UCL Judicial Institute
UCL Judicial Institute Activities
The UCL Judicial Institute research programme is designed to provide robust empirical evidence about the judicial process. Major current research projects include the: Tribunal Decision-Making Project, UCL Jury Project, Future Justice Project, Menu for Justice and Civil Justice Reform Project.
The JI is pioneering educational programmes at all levels to increase understanding of the judiciary. This includes innovative LLM teaching on the judiciary, Europe’s first Executive Masters in Judicial Studies, Professional Development Courses educating practitioners about the judiciary and Law Without Walls and Pathways to Law: teaching the next generation.
The UCL JI is committed to assisting the development of judicial policies through empirical research and by providing a high-level forum for policy discussions between judges, academics and policy-makers. This includes the UCL JI Seminar Series: Science and Social Science in the Courtroom and the UCL JI Policy Briefings under the Chatham House Rule.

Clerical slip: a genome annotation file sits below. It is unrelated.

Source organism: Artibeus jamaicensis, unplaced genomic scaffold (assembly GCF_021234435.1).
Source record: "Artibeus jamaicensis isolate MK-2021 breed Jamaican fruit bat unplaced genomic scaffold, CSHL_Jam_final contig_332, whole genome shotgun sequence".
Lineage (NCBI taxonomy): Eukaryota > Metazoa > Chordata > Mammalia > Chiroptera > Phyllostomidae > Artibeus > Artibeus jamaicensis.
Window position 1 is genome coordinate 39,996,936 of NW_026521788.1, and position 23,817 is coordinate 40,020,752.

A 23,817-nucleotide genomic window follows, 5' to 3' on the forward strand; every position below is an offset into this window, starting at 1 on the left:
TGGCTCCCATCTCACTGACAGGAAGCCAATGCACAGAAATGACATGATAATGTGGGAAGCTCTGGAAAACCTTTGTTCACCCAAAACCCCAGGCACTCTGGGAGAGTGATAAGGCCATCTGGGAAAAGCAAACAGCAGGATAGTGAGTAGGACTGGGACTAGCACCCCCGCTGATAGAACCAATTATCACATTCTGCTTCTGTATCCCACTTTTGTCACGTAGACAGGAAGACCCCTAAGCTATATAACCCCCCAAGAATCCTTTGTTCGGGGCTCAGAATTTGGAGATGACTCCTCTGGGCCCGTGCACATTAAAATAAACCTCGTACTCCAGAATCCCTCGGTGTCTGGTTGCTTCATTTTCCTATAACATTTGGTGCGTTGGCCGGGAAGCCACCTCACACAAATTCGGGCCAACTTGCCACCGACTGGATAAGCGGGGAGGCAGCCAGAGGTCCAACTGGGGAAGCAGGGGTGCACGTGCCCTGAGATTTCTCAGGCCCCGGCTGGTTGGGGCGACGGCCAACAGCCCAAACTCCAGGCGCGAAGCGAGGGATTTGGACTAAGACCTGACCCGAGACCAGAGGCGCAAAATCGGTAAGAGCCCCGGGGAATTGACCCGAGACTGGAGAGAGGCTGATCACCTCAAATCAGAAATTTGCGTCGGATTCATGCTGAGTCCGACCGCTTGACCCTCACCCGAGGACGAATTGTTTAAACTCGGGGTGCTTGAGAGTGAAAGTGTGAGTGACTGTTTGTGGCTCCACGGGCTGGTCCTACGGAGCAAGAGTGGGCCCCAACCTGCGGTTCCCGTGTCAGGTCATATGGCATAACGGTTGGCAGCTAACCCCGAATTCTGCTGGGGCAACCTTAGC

The Judicial lnstitute is offering professional development courses for practicing lawyers. Some of these courses are designed to fulfil the recommendations of the Neuberger Panel on educating practitioners about the judiciary prior to applying for judicial posts, while others provide practitioners with new skills and understanding of judicial functions.
As part of a programme of public discussion about the key role of the judiciary in law and society, the UCL JI is hosting a Pubic Seminar Series: Science and Social Science in the Courtroom: These seminars are designed to provide understanding of cutting edge work in social and physical sciences that has direct relevance to judicial decision-making.
The UCL JI provides Fellowships to leading international experts on the judiciary and sabbaticals for judges from around the world. The Directors serve as UK representative on leading European and international projects on the judiciary, and the Institute conducts innovative comparative research on key issues involving judges and courts.